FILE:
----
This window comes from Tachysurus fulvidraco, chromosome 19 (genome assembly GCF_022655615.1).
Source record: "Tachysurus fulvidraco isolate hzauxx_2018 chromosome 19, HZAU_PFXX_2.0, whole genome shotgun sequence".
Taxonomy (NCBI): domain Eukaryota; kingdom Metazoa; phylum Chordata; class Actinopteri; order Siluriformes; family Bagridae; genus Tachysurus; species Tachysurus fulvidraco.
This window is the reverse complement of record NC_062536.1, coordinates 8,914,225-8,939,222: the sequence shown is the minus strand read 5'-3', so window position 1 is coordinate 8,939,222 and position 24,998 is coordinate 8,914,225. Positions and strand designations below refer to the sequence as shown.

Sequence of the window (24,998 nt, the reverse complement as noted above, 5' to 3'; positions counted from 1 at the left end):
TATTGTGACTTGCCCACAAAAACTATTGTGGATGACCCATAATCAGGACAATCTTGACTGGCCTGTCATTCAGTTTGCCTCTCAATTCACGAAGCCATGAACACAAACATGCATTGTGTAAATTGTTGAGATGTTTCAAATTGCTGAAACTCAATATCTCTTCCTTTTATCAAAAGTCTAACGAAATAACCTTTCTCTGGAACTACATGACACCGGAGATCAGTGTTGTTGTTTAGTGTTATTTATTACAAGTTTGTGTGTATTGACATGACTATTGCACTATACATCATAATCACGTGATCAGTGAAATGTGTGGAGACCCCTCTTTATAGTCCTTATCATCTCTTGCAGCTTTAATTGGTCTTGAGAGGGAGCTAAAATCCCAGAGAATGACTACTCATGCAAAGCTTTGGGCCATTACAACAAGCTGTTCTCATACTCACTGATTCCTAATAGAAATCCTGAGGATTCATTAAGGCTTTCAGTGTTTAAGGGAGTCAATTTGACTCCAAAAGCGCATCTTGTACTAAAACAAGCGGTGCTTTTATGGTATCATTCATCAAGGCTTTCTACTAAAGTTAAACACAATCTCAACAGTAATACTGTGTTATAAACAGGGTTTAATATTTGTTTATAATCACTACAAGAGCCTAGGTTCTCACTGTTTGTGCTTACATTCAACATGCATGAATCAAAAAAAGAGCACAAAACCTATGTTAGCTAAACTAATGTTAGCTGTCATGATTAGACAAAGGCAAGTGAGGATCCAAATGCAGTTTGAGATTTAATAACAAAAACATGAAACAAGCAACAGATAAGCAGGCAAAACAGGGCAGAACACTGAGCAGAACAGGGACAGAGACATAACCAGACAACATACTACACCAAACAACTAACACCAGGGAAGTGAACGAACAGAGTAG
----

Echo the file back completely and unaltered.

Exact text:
This window comes from Tachysurus fulvidraco, chromosome 19 (genome assembly GCF_022655615.1).
Source record: "Tachysurus fulvidraco isolate hzauxx_2018 chromosome 19, HZAU_PFXX_2.0, whole genome shotgun sequence".
Taxonomy (NCBI): domain Eukaryota; kingdom Metazoa; phylum Chordata; class Actinopteri; order Siluriformes; family Bagridae; genus Tachysurus; species Tachysurus fulvidraco.
This window is the reverse complement of record NC_062536.1, coordinates 8,914,225-8,939,222: the sequence shown is the minus strand read 5'-3', so window position 1 is coordinate 8,939,222 and position 24,998 is coordinate 8,914,225. Positions and strand designations below refer to the sequence as shown.

Sequence of the window (24,998 nt, the reverse complement as noted above, 5' to 3'; positions counted from 1 at the left end):
TATTGTGACTTGCCCACAAAAACTATTGTGGATGACCCATAATCAGGACAATCTTGACTGGCCTGTCATTCAGTTTGCCTCTCAATTCACGAAGCCATGAACACAAACATGCATTGTGTAAATTGTTGAGATGTTTCAAATTGCTGAAACTCAATATCTCTTCCTTTTATCAAAAGTCTAACGAAATAACCTTTCTCTGGAACTACATGACACCGGAGATCAGTGTTGTTGTTTAGTGTTATTTATTACAAGTTTGTGTGTATTGACATGACTATTGCACTATACATCATAATCACGTGATCAGTGAAATGTGTGGAGACCCCTCTTTATAGTCCTTATCATCTCTTGCAGCTTTAATTGGTCTTGAGAGGGAGCTAAAATCCCAGAGAATGACTACTCATGCAAAGCTTTGGGCCATTACAACAAGCTGTTCTCATACTCACTGATTCCTAATAGAAATCCTGAGGATTCATTAAGGCTTTCAGTGTTTAAGGGAGTCAATTTGACTCCAAAAGCGCATCTTGTACTAAAACAAGCGGTGCTTTTATGGTATCATTCATCAAGGCTTTCTACTAAAGTTAAACACAATCTCAACAGTAATACTGTGTTATAAACAGGGTTTAATATTTGTTTATAATCACTACAAGAGCCTAGGTTCTCACTGTTTGTGCTTACATTCAACATGCATGAATCAAAAAAAGAGCACAAAACCTATGTTAGCTAAACTAATGTTAGCTGTCATGATTAGACAAAGGCAAGTGAGGATCCAAATGCAGTTTGAGATTTAATAACAAAAACATGAAACAAGCAACAGATAAGCAGGCAAAACAGGGCAGAACACTGAGCAGAACAGGGACAGAGACATAACCAGACAACATACTACACCAAACAACTAACACCAGGGAAGTGAACGAACAGAGTAG